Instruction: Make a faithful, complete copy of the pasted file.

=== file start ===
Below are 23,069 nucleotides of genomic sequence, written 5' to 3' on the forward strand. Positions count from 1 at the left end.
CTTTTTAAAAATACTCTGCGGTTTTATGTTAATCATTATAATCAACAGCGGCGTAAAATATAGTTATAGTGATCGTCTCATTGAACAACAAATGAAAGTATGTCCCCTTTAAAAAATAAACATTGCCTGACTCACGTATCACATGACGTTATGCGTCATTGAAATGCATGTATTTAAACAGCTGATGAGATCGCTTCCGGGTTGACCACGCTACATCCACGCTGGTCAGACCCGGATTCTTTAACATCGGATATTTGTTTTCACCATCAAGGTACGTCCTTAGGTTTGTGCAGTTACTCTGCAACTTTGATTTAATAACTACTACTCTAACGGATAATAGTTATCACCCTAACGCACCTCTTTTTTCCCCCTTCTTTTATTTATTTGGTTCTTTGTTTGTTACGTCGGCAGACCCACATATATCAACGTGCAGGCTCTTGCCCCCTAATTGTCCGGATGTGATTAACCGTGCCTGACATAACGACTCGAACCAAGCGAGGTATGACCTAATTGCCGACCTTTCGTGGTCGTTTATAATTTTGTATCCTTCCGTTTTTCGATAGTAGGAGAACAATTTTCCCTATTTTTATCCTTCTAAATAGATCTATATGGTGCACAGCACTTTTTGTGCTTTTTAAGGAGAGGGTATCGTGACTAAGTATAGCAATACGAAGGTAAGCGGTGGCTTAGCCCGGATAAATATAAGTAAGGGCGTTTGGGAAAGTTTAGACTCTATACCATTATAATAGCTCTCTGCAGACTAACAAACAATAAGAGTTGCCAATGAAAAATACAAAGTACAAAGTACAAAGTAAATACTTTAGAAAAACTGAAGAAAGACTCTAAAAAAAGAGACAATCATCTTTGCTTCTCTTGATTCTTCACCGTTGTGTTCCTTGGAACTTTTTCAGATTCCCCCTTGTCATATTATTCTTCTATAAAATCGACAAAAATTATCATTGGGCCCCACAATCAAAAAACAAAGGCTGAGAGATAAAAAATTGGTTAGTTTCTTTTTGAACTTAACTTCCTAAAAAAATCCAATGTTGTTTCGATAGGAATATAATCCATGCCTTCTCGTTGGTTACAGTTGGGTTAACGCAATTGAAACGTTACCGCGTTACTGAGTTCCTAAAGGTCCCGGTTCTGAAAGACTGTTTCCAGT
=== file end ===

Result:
Below are 23,069 nucleotides of genomic sequence, written 5' to 3' on the forward strand. Positions count from 1 at the left end.
CTTTTTAAAAATACTCTGCGGTTTTATGTTAATCATTATAATCAACAGCGGCGTAAAATATAGTTATAGTGATCGTCTCATTGAACAACAAATGAAAGTATGTCCCCTTTAAAAAATAAACATTGCCTGACTCACGTATCACATGACGTTATGCGTCATTGAAATGCATGTATTTAAACAGCTGATGAGATCGCTTCCGGGTTGACCACGCTACATCCACGCTGGTCAGACCCGGATTCTTTAACATCGGATATTTGTTTTCACCATCAAGGTACGTCCTTAGGTTTGTGCAGTTACTCTGCAACTTTGATTTAATAACTACTACTCTAACGGATAATAGTTATCACCCTAACGCACCTCTTTTTTCCCCCTTCTTTTATTTATTTGGTTCTTTGTTTGTTACGTCGGCAGACCCACATATATCAACGTGCAGGCTCTTGCCCCCTAATTGTCCGGATGTGATTAACCGTGCCTGACATAACGACTCGAACCAAGCGAGGTATGACCTAATTGCCGACCTTTCGTGGTCGTTTATAATTTTGTATCCTTCCGTTTTTCGATAGTAGGAGAACAATTTTCCCTATTTTTATCCTTCTAAATAGATCTATATGGTGCACAGCACTTTTTGTGCTTTTTAAGGAGAGGGTATCGTGACTAAGTATAGCAATACGAAGGTAAGCGGTGGCTTAGCCCGGATAAATATAAGTAAGGGCGTTTGGGAAAGTTTAGACTCTATACCATTATAATAGCTCTCTGCAGACTAACAAACAATAAGAGTTGCCAATGAAAAATACAAAGTACAAAGTACAAAGTAAATACTTTAGAAAAACTGAAGAAAGACTCTAAAAAAAGAGACAATCATCTTTGCTTCTCTTGATTCTTCACCGTTGTGTTCCTTGGAACTTTTTCAGATTCCCCCTTGTCATATTATTCTTCTATAAAATCGACAAAAATTATCATTGGGCCCCACAATCAAAAAACAAAGGCTGAGAGATAAAAAATTGGTTAGTTTCTTTTTGAACTTAACTTCCTAAAAAAATCCAATGTTGTTTCGATAGGAATATAATCCATGCCTTCTCGTTGGTTACAGTTGGGTTAACGCAATTGAAACGTTACCGCGTTACTGAGTTCCTAAAGGTCCCGGTTCTGAAAGACTGTTTCCAGT